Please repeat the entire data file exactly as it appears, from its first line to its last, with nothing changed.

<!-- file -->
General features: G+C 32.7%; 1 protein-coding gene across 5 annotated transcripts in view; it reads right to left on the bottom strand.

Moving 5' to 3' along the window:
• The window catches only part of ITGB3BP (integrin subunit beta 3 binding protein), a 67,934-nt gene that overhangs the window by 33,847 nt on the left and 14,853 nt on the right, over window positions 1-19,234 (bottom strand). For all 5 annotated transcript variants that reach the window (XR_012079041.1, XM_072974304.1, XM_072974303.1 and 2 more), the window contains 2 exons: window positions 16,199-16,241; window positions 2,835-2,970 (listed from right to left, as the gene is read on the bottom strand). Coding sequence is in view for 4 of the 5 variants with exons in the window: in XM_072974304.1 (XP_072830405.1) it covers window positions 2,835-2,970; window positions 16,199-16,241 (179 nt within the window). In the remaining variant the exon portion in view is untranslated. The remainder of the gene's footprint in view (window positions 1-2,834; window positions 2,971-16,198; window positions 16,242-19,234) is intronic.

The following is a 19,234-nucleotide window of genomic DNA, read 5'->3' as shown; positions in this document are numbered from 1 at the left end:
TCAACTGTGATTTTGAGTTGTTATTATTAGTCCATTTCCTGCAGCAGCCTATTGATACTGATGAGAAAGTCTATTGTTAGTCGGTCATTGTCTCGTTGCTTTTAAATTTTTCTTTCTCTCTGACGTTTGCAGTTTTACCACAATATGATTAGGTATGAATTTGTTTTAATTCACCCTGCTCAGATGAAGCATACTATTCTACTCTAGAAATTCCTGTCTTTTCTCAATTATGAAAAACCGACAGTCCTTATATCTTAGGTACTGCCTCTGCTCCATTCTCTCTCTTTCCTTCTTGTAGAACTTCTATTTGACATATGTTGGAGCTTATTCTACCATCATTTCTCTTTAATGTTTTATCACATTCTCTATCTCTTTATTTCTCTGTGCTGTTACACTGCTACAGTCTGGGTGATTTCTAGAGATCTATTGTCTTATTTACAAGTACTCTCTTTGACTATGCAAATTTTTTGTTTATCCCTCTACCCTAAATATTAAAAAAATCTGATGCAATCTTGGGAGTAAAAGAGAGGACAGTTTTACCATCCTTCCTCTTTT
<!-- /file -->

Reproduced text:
General features: G+C 32.7%; 1 protein-coding gene across 5 annotated transcripts in view; it reads right to left on the bottom strand.

Moving 5' to 3' along the window:
• The window catches only part of ITGB3BP (integrin subunit beta 3 binding protein), a 67,934-nt gene that overhangs the window by 33,847 nt on the left and 14,853 nt on the right, over window positions 1-19,234 (bottom strand). For all 5 annotated transcript variants that reach the window (XR_012079041.1, XM_072974304.1, XM_072974303.1 and 2 more), the window contains 2 exons: window positions 16,199-16,241; window positions 2,835-2,970 (listed from right to left, as the gene is read on the bottom strand). Coding sequence is in view for 4 of the 5 variants with exons in the window: in XM_072974304.1 (XP_072830405.1) it covers window positions 2,835-2,970; window positions 16,199-16,241 (179 nt within the window). In the remaining variant the exon portion in view is untranslated. The remainder of the gene's footprint in view (window positions 1-2,834; window positions 2,971-16,198; window positions 16,242-19,234) is intronic.

The following is a 19,234-nucleotide window of genomic DNA, read 5'->3' as shown; positions in this document are numbered from 1 at the left end:
TCAACTGTGATTTTGAGTTGTTATTATTAGTCCATTTCCTGCAGCAGCCTATTGATACTGATGAGAAAGTCTATTGTTAGTCGGTCATTGTCTCGTTGCTTTTAAATTTTTCTTTCTCTCTGACGTTTGCAGTTTTACCACAATATGATTAGGTATGAATTTGTTTTAATTCACCCTGCTCAGATGAAGCATACTATTCTACTCTAGAAATTCCTGTCTTTTCTCAATTATGAAAAACCGACAGTCCTTATATCTTAGGTACTGCCTCTGCTCCATTCTCTCTCTTTCCTTCTTGTAGAACTTCTATTTGACATATGTTGGAGCTTATTCTACCATCATTTCTCTTTAATGTTTTATCACATTCTCTATCTCTTTATTTCTCTGTGCTGTTACACTGCTACAGTCTGGGTGATTTCTAGAGATCTATTGTCTTATTTACAAGTACTCTCTTTGACTATGCAAATTTTTTGTTTATCCCTCTACCCTAAATATTAAAAAAATCTGATGCAATCTTGGGAGTAAAAGAGAGGACAGTTTTACCATCCTTCCTCTTTT